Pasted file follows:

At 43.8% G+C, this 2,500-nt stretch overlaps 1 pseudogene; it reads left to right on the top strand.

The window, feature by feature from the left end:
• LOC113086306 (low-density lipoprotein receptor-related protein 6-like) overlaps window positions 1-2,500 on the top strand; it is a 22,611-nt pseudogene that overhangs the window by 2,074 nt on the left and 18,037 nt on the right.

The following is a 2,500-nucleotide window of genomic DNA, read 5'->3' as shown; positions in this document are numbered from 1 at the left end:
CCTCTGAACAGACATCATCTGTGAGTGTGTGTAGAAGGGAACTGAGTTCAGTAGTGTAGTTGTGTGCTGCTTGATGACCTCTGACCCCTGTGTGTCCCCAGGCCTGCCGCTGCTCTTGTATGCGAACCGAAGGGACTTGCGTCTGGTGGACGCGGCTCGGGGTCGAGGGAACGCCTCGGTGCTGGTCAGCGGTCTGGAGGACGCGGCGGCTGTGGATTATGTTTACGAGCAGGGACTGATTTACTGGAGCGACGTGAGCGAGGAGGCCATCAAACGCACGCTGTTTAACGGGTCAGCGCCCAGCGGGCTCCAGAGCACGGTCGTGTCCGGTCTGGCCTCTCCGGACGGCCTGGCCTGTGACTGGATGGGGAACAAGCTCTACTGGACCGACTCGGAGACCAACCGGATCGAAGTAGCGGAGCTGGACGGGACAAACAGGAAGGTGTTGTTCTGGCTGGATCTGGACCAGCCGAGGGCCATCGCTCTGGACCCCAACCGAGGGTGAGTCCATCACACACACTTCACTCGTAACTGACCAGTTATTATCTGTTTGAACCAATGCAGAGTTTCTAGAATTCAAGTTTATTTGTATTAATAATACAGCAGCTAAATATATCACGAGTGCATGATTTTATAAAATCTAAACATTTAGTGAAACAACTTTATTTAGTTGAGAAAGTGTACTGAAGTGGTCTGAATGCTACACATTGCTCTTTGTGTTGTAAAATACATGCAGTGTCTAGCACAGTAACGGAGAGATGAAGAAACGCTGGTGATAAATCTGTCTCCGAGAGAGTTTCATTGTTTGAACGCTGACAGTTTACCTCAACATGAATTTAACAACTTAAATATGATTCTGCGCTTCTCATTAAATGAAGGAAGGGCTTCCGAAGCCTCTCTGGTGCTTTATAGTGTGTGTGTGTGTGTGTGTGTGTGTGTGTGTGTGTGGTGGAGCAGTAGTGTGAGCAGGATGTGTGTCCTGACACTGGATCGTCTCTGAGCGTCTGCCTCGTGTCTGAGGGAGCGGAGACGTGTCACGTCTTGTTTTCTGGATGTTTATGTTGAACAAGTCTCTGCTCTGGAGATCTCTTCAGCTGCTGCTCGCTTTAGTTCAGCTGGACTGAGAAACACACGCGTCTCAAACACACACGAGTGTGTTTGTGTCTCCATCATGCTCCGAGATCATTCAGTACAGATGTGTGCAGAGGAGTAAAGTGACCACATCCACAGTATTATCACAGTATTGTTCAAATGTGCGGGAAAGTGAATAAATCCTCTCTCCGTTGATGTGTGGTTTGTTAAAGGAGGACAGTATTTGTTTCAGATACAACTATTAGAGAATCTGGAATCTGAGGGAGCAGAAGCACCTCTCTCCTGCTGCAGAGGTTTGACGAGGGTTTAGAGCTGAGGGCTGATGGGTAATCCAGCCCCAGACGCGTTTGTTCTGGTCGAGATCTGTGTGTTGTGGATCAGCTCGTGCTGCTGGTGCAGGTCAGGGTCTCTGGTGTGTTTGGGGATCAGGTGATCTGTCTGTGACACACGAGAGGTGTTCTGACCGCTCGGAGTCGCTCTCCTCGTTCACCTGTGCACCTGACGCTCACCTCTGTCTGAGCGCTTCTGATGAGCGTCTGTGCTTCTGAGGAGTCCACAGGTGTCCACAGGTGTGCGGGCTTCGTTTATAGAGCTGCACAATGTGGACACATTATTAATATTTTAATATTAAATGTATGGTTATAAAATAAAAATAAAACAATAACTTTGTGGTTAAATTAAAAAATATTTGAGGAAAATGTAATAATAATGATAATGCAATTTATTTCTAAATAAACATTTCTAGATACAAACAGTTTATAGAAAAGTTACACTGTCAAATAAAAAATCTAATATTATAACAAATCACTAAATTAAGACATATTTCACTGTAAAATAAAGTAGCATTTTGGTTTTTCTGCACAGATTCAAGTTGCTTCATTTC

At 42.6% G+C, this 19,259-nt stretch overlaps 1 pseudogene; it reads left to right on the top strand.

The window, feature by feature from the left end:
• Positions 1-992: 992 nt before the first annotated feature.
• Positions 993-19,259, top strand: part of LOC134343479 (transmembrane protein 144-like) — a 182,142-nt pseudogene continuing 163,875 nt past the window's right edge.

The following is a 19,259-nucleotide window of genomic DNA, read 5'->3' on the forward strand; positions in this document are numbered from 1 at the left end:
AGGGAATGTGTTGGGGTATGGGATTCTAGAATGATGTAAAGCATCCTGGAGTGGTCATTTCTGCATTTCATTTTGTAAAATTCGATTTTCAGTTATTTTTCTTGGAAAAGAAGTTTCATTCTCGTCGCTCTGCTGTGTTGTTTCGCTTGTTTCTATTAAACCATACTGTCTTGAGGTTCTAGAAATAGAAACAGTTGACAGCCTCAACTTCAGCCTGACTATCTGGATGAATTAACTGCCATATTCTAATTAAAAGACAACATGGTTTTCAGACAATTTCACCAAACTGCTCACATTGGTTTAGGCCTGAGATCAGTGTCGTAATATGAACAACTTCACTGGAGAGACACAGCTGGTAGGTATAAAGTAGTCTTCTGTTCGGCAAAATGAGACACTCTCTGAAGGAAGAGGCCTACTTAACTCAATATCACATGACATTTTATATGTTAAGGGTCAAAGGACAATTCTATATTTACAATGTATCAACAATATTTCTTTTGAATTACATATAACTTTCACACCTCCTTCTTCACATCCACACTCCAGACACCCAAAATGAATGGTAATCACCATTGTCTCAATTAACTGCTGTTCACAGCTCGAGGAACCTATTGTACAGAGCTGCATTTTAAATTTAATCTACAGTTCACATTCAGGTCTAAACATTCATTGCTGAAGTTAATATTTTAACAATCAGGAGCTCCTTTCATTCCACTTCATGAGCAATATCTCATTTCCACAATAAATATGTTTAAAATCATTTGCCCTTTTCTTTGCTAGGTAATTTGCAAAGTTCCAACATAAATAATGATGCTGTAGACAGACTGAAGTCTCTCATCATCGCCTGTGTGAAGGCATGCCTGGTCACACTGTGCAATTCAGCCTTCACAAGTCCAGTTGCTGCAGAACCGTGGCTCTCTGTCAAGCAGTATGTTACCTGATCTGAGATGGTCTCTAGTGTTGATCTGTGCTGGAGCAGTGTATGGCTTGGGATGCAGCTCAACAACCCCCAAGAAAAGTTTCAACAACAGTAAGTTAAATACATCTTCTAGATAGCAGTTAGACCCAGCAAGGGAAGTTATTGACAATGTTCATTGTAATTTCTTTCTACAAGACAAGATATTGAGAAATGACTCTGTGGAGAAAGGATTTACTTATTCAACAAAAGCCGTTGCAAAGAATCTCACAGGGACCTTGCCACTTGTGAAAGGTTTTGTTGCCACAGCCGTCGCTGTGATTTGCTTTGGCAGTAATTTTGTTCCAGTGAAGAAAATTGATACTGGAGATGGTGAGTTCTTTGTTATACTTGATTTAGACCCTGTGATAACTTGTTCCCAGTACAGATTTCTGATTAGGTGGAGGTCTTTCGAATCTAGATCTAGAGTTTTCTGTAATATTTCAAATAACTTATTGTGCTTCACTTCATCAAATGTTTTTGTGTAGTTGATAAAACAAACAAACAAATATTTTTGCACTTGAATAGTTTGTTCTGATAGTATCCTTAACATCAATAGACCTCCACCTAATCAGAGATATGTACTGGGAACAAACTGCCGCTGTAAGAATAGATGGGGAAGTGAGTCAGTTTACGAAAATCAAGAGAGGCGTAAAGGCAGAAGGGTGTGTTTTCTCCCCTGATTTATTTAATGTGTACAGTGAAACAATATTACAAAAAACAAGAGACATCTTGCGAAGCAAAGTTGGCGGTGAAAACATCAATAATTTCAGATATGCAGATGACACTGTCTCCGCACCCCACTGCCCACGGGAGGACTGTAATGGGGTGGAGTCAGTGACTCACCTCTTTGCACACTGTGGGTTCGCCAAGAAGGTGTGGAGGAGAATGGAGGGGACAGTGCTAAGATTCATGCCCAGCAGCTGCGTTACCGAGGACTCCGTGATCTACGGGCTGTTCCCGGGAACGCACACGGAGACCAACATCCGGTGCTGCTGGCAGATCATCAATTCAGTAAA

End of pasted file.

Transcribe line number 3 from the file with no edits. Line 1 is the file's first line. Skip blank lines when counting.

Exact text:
• LOC113086306 (low-density lipoprotein receptor-related protein 6-like) overlaps window positions 1-2,500 on the top strand; it is a 22,611-nt pseudogene that overhangs the window by 2,074 nt on the left and 18,037 nt on the right.